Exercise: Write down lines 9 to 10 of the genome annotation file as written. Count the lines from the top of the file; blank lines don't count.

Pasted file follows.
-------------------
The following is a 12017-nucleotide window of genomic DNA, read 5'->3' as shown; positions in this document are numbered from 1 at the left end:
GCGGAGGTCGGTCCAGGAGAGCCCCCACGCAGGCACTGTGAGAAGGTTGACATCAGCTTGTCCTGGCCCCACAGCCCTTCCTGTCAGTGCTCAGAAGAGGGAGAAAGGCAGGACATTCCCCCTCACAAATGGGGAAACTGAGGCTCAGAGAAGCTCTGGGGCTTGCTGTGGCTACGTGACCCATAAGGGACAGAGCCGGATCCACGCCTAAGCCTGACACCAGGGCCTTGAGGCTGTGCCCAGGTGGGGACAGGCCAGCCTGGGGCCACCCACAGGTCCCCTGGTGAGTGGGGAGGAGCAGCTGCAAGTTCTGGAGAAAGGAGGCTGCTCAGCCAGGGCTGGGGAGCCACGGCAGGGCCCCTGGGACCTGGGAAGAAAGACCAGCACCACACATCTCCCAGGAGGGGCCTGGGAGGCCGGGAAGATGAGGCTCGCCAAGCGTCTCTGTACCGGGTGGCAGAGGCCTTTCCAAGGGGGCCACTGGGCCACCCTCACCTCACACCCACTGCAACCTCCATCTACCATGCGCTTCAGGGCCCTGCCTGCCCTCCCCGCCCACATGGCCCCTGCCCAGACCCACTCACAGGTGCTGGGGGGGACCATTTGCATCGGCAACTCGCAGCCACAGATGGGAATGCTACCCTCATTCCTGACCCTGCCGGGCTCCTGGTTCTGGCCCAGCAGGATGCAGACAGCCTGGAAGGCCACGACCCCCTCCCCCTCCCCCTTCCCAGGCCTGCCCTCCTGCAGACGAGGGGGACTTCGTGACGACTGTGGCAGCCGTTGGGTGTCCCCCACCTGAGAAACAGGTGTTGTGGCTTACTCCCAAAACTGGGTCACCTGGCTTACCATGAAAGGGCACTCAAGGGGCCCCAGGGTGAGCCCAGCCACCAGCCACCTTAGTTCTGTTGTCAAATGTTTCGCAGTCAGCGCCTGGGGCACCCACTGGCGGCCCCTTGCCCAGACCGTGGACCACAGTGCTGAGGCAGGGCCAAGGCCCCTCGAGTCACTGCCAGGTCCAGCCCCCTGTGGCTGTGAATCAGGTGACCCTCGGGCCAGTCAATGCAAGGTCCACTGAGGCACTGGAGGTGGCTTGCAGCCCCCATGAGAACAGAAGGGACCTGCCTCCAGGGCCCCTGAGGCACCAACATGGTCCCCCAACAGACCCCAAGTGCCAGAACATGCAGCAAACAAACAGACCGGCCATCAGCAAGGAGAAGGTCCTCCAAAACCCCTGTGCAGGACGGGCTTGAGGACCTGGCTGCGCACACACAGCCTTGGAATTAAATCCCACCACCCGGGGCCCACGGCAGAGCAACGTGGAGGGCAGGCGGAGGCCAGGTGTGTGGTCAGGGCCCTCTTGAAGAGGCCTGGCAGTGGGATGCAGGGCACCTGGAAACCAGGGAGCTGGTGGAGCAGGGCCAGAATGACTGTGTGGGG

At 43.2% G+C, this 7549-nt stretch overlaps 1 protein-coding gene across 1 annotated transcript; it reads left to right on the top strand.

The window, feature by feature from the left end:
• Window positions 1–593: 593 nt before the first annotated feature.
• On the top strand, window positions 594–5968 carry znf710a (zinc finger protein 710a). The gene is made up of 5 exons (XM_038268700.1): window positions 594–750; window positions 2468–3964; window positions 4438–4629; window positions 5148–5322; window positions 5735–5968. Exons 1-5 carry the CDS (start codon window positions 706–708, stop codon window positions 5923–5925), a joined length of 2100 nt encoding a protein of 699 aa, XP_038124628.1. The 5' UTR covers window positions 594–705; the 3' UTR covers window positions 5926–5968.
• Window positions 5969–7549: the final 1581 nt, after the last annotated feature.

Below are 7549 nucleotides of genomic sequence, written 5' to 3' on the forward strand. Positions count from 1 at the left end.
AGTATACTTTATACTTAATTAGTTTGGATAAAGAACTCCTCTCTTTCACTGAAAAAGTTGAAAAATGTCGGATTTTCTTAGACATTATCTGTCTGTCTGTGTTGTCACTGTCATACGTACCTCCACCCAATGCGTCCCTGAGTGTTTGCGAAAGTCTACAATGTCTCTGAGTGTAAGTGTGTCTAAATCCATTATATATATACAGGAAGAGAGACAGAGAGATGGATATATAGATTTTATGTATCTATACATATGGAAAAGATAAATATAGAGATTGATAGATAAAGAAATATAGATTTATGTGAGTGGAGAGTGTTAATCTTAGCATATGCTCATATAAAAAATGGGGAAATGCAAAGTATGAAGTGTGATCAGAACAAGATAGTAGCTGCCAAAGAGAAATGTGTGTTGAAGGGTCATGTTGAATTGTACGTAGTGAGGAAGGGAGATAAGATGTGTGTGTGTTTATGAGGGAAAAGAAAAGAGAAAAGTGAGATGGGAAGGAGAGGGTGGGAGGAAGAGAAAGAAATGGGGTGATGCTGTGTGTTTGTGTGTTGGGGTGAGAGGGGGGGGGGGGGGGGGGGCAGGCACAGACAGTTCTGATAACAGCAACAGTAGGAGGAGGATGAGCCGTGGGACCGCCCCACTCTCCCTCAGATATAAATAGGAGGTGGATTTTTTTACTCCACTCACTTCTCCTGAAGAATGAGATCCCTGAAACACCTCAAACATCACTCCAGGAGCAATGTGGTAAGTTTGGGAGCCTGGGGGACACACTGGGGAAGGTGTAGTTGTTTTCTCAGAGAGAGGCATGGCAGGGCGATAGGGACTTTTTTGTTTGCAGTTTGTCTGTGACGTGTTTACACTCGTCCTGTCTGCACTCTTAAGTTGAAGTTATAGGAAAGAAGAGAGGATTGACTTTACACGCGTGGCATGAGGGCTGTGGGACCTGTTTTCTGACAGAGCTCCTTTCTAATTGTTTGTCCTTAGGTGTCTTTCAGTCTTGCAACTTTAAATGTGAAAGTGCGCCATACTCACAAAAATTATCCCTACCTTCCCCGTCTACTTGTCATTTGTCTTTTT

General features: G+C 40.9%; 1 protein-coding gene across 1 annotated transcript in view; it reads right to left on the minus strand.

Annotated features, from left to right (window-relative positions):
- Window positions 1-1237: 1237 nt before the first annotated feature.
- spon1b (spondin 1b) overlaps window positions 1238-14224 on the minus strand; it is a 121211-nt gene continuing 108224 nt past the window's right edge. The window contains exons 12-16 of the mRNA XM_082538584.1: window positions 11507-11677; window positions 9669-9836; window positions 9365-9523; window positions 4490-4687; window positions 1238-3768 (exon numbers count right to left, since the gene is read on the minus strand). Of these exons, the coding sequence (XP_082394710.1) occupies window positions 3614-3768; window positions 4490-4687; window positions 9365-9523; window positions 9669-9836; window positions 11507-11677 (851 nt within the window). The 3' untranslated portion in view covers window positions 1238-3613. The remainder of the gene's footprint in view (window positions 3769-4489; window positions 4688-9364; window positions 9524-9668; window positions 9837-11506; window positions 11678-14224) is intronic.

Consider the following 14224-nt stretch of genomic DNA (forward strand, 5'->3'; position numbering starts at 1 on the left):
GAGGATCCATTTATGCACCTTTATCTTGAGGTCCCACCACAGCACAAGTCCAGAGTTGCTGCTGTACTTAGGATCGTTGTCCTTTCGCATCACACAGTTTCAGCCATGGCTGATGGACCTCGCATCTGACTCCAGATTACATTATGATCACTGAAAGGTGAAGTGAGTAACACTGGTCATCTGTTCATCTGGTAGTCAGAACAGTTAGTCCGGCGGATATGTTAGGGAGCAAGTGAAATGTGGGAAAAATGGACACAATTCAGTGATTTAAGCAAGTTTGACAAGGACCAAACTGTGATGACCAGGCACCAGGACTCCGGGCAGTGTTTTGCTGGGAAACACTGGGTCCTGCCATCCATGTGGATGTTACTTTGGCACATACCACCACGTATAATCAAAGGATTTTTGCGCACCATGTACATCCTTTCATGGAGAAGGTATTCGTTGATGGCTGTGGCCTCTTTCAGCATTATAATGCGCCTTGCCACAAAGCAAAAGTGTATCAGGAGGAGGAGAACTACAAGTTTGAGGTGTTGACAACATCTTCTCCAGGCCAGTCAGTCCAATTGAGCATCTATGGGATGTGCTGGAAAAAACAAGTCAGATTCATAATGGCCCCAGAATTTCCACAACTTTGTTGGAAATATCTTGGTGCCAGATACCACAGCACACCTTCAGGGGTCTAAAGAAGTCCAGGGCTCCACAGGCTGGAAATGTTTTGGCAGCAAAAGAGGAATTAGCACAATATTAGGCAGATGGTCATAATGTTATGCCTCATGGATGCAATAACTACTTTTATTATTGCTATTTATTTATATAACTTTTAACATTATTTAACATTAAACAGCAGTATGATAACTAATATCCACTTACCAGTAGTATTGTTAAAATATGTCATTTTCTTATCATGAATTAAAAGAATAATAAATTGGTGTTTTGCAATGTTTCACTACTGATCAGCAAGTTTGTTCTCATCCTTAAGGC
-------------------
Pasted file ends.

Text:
AGTATACTTTATACTTAATTAGTTTGGATAAAGAACTCCTCTCTTTCACTGAAAAAGTTGAAAAATGTCGGATTTTCTTAGACATTATCTGTCTGTCTGTGTTGTCACTGTCATACGTACCTCCACCCAATGCGTCCCTGAGTGTTTGCGAAAGTCTACAATGTCTCTGAGTGTAAGTGTGTCTAAATCCATTATATATATACAGGAAGAGAGACAGAGAGATGGATATATAGATTTTATGTATCTATACATATGGAAAAGATAAATATAGAGATTGATAGATAAAGAAATATAGATTTATGTGAGTGGAGAGTGTTAATCTTAGCATATGCTCATATAAAAAATGGGGAAATGCAAAGTATGAAGTGTGATCAGAACAAGATAGTAGCTGCCAAAGAGAAATGTGTGTTGAAGGGTCATGTTGAATTGTACGTAGTGAGGAAGGGAGATAAGATGTGTGTGTGTTTATGAGGGAAAAGAAAAGAGAAAAGTGAGATGGGAAGGAGAGGGTGGGAGGAAGAGAAAGAAATGGGGTGATGCTGTGTGTTTGTGTGTTGGGGTGAGAGGGGGGGGGGGGGGGGGGGCAGGCACAGACAGTTCTGATAACAGCAACAGTAGGAGGAGGATGAGCCGTGGGACCGCCCCACTCTCCCTCAGATATAAATAGGAGGTGGATTTTTTTACTCCACTCACTTCTCCTGAAGAATGAGATCCCTGAAACACCTCAAACATCACTCCAGGAGCAATGTGGTAAGTTTGGGAGCCTGGGGGACACACTGGGGAAGGTGTAGTTGTTTTCTCAGAGAGAGGCATGGCAGGGCGATAGGGACTTTTTTGTTTGCAGTTTGTCTGTGACGTGTTTACACTCGTCCTGTCTGCACTCTTAAGTTGAAGTTATAGGAAAGAAGAGAGGATTGACTTTACACGCGTGGCATGAGGGCTGTGGGACCTGTTTTCTGACAGAGCTCCTTTCTAATTGTTTGTCCTTAGGTGTCTTTCAGTCTTGCAACTTTAAATGTGAAAGTGCGCCATACTCACAAAAATTATCCCTACCTTCCCCGTCTACTTGTCATTTGTCTTTTT

General features: G+C 40.9%; 1 protein-coding gene across 1 annotated transcript in view; it reads right to left on the minus strand.